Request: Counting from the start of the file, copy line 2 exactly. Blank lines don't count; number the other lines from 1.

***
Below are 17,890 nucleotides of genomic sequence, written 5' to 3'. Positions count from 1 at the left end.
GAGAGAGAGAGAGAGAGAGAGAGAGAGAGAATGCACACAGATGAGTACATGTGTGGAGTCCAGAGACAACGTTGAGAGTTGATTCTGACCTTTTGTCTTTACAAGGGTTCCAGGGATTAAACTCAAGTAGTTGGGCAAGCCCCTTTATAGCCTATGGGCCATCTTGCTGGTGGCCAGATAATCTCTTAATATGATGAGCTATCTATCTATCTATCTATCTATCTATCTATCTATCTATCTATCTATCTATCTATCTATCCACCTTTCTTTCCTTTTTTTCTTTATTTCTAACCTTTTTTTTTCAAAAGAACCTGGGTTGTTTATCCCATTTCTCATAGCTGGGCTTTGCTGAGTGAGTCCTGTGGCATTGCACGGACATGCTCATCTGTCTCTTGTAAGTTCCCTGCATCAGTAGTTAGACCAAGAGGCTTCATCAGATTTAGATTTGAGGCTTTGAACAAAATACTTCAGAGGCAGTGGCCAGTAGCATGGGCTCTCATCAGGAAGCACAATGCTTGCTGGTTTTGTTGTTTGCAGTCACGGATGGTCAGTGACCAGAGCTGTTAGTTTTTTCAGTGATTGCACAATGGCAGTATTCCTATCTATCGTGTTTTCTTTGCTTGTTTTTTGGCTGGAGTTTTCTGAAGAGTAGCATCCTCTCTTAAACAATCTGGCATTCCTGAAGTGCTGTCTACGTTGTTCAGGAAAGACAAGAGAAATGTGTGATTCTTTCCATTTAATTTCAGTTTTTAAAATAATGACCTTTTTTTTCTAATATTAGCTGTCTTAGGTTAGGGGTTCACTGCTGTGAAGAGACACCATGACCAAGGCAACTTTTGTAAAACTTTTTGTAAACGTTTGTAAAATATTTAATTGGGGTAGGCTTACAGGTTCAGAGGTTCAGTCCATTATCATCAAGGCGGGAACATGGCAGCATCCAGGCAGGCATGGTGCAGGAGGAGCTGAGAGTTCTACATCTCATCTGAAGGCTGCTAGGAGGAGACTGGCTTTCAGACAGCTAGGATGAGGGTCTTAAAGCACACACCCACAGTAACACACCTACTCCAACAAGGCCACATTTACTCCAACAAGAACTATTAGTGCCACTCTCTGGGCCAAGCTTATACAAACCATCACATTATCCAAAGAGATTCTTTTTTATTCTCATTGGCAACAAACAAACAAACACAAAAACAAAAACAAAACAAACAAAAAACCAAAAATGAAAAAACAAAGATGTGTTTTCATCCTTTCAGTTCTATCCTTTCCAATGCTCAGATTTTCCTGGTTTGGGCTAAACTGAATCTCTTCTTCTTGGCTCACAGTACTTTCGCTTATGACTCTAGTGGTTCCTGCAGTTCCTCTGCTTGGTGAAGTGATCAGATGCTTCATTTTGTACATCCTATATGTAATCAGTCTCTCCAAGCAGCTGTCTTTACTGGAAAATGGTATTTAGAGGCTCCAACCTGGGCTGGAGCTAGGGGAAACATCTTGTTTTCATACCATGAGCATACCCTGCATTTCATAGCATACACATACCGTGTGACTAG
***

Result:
GAGAGAGAGAGAGAGAGAGAGAGAGAGAGAATGCACACAGATGAGTACATGTGTGGAGTCCAGAGACAACGTTGAGAGTTGATTCTGACCTTTTGTCTTTACAAGGGTTCCAGGGATTAAACTCAAGTAGTTGGGCAAGCCCCTTTATAGCCTATGGGCCATCTTGCTGGTGGCCAGATAATCTCTTAATATGATGAGCTATCTATCTATCTATCTATCTATCTATCTATCTATCTATCTATCTATCTATCTATCTATCCACCTTTCTTTCCTTTTTTTCTTTATTTCTAACCTTTTTTTTTCAAAAGAACCTGGGTTGTTTATCCCATTTCTCATAGCTGGGCTTTGCTGAGTGAGTCCTGTGGCATTGCACGGACATGCTCATCTGTCTCTTGTAAGTTCCCTGCATCAGTAGTTAGACCAAGAGGCTTCATCAGATTTAGATTTGAGGCTTTGAACAAAATACTTCAGAGGCAGTGGCCAGTAGCATGGGCTCTCATCAGGAAGCACAATGCTTGCTGGTTTTGTTGTTTGCAGTCACGGATGGTCAGTGACCAGAGCTGTTAGTTTTTTCAGTGATTGCACAATGGCAGTATTCCTATCTATCGTGTTTTCTTTGCTTGTTTTTTGGCTGGAGTTTTCTGAAGAGTAGCATCCTCTCTTAAACAATCTGGCATTCCTGAAGTGCTGTCTACGTTGTTCAGGAAAGACAAGAGAAATGTGTGATTCTTTCCATTTAATTTCAGTTTTTAAAATAATGACCTTTTTTTTCTAATATTAGCTGTCTTAGGTTAGGGGTTCACTGCTGTGAAGAGACACCATGACCAAGGCAACTTTTGTAAAACTTTTTGTAAACGTTTGTAAAATATTTAATTGGGGTAGGCTTACAGGTTCAGAGGTTCAGTCCATTATCATCAAGGCGGGAACATGGCAGCATCCAGGCAGGCATGGTGCAGGAGGAGCTGAGAGTTCTACATCTCATCTGAAGGCTGCTAGGAGGAGACTGGCTTTCAGACAGCTAGGATGAGGGTCTTAAAGCACACACCCACAGTAACACACCTACTCCAACAAGGCCACATTTACTCCAACAAGAACTATTAGTGCCACTCTCTGGGCCAAGCTTATACAAACCATCACATTATCCAAAGAGATTCTTTTTTATTCTCATTGGCAACAAACAAACAAACACAAAAACAAAAACAAAACAAACAAAAAACCAAAAATGAAAAAACAAAGATGTGTTTTCATCCTTTCAGTTCTATCCTTTCCAATGCTCAGATTTTCCTGGTTTGGGCTAAACTGAATCTCTTCTTCTTGGCTCACAGTACTTTCGCTTATGACTCTAGTGGTTCCTGCAGTTCCTCTGCTTGGTGAAGTGATCAGATGCTTCATTTTGTACATCCTATATGTAATCAGTCTCTCCAAGCAGCTGTCTTTACTGGAAAATGGTATTTAGAGGCTCCAACCTGGGCTGGAGCTAGGGGAAACATCTTGTTTTCATACCATGAGCATACCCTGCATTTCATAGCATACACATACCGTGTGACTAG